Friday, February 29. 2008
It's hard to resist taking pictures when spring starts popping out. I took a walk around the place on 2-23 and here is some of what I saw.
You can click any photo to see one a bit larger.
First, the little stuff. The shrubs are nice, but hard to photograph. Besides, the closer you look the more you see. That's when you begin to understand the richness of the environment we live in. Here is a random shot at the ground from very close up. This whole patch of ground is probably not more than 3" diagonally. These are bryophytes. The pointy ones are related to mosses, and the flatter ones are liverworts. (Thanks, Kay!)
Look at this tiny liverwort. It's probably somewhere in the dime to quarter size range. There are a lot of them out right now, but I don't know what it is. If you know, please click here. Another photo is here.
Black sage comes in a small size, too...
I'm not so sure about this frilly stuff. Anybody want to guess what it is? Click here to tell me. [Cindy B. tells me this is Chaenactis or Pincushion.]
Ah me, looks like we've still got work to do. Cindy B. says this is Senecio Vulgaris, a non-native dandelion, confirmed by Kay S. and Greg R. It's gone now.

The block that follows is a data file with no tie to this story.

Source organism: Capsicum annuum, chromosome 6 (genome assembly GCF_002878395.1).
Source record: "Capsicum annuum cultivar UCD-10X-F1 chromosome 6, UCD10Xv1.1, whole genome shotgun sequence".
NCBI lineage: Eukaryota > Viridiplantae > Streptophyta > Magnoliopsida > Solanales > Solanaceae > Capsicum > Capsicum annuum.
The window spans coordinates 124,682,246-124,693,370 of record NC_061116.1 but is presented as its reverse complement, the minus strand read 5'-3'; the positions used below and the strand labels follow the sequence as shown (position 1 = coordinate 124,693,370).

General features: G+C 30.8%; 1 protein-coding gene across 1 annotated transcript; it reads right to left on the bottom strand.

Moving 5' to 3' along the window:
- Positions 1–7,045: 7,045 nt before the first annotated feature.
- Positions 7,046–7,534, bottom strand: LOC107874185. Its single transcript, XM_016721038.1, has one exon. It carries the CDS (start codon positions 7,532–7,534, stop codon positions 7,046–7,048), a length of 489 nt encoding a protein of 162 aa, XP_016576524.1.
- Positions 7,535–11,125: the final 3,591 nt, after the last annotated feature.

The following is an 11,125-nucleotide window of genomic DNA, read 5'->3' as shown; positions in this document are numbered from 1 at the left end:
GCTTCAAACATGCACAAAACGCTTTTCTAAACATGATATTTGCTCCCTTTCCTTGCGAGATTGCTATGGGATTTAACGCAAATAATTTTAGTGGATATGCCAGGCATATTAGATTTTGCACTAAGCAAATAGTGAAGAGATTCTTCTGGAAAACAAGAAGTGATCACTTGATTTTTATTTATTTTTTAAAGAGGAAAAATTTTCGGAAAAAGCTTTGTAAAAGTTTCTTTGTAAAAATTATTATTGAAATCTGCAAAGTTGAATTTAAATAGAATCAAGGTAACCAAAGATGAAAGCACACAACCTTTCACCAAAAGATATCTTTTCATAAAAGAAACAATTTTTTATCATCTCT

I posted a photo of a cluster of these plants a week or so ago. Here's a closer view. Those buds don't appear to have changed. We're pretty sure this one is Mirabilis californica. (Thanks again, Kay!)
Here's a closer view of that deer weed. Doesn't look like a weed to me.
Come to think of it, the monkey flowers don't look like monkeys, either.
That's all for now. I can edit these entries, so if anyone wants to name a plant in a photo, let me know and I'll do it.
Friday, February 29. 2008
A few days ago I posted a photo of a live oak just beginning to bud out. Boy, when these things decide to grow they move fast! Here is the same branch of the same tree this morning, just 4.5 days later:
And here's another one, just because I couldn't decide which photo I liked best:
Monday, February 25. 2008
Here is an email Greg Rubin sent to the Encinitas fire department on redwood mulch and its performance in the Cedar fire. His accompanying photos are at the end of this entry. (Published with his permission.)
Monday, February 25. 2008
We have been encouraging some live oaks to grow up in our front yard. When they get large enough to make some shade we will remove the eucalyptus that is there now. These oaks belong to this area and are relatively very fire resistant, the eucalyptus are non-native and more likely to burn. We trimmed the eucalyptus radically last fall because one of the oaks was shrinking away from it. That side of that oak is now budding out like crazy. Here's the tip of one branch:
(You can see subsequent photo of this branch above in the blog or click here.)
Sunday, February 24. 2008
wildbird in Wildfire
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Greg Rubin, a San Diego area landscape designer and contractor, helps people to design their yards so as to be beautiful, use little water, and survive wildfires. Here is a letter that he sent to the California Native Plant Society's San Diego chapter last week. (Used here with his permission.)
And he sent along some photos to corroborate his statements. Click on any link to see a full-sized image. Again, his words:
Here is another photo he sent later:
Thursday, February 21. 2008